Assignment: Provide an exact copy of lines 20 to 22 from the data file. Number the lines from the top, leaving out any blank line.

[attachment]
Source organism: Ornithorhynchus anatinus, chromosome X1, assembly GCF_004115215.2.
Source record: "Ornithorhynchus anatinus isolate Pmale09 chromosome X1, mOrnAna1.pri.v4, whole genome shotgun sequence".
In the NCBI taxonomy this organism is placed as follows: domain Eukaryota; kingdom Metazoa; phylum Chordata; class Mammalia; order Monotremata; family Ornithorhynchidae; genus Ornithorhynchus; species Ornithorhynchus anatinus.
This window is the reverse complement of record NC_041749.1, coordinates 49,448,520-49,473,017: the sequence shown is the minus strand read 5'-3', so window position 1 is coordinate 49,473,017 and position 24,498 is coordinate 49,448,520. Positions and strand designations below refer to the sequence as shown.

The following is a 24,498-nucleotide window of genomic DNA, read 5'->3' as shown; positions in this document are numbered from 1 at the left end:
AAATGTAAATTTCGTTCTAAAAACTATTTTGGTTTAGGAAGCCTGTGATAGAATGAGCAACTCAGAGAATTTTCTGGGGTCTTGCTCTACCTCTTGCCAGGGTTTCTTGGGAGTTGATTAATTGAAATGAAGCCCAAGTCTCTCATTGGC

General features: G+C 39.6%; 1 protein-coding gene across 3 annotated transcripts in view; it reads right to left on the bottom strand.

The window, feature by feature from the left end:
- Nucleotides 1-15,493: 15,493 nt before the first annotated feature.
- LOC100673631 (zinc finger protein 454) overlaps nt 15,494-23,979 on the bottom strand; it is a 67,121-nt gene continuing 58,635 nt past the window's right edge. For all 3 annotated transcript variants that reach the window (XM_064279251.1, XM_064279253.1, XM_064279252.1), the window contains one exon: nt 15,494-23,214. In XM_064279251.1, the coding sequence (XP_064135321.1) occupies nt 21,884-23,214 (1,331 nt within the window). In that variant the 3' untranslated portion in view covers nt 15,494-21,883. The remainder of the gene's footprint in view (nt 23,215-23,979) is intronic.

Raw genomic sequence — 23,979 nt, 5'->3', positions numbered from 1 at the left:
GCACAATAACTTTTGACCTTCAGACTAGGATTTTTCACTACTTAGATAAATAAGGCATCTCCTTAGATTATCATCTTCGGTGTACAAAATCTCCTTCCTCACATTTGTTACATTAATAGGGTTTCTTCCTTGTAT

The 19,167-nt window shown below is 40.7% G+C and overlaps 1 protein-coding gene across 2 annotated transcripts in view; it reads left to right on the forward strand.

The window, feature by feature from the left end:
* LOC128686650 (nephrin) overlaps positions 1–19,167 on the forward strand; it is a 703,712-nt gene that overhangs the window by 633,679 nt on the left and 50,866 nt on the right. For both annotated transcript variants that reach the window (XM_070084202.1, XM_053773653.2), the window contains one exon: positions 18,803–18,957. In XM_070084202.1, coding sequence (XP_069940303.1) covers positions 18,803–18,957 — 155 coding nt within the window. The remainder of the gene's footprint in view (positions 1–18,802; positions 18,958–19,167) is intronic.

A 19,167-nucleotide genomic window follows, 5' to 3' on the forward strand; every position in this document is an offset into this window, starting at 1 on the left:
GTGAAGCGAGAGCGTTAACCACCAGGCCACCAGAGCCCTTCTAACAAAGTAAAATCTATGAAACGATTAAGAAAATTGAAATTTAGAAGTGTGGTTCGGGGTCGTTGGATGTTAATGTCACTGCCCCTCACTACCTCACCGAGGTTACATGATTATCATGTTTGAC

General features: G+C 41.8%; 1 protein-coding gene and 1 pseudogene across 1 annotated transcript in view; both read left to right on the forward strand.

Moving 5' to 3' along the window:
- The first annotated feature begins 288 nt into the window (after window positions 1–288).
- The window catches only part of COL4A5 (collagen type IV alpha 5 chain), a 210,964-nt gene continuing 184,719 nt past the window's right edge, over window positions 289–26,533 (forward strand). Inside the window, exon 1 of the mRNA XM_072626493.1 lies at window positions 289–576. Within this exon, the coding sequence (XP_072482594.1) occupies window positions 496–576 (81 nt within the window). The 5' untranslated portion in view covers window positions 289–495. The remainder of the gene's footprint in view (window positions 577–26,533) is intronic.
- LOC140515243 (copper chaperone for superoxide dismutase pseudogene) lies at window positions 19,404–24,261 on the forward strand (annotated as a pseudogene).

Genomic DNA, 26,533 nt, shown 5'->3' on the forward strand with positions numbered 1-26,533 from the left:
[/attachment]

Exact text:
- The first annotated feature begins 288 nt into the window (after window positions 1–288).
- The window catches only part of COL4A5 (collagen type IV alpha 5 chain), a 210,964-nt gene continuing 184,719 nt past the window's right edge, over window positions 289–26,533 (forward strand). Inside the window, exon 1 of the mRNA XM_072626493.1 lies at window positions 289–576. Within this exon, the coding sequence (XP_072482594.1) occupies window positions 496–576 (81 nt within the window). The 5' untranslated portion in view covers window positions 289–495. The remainder of the gene's footprint in view (window positions 577–26,533) is intronic.
- LOC140515243 (copper chaperone for superoxide dismutase pseudogene) lies at window positions 19,404–24,261 on the forward strand (annotated as a pseudogene).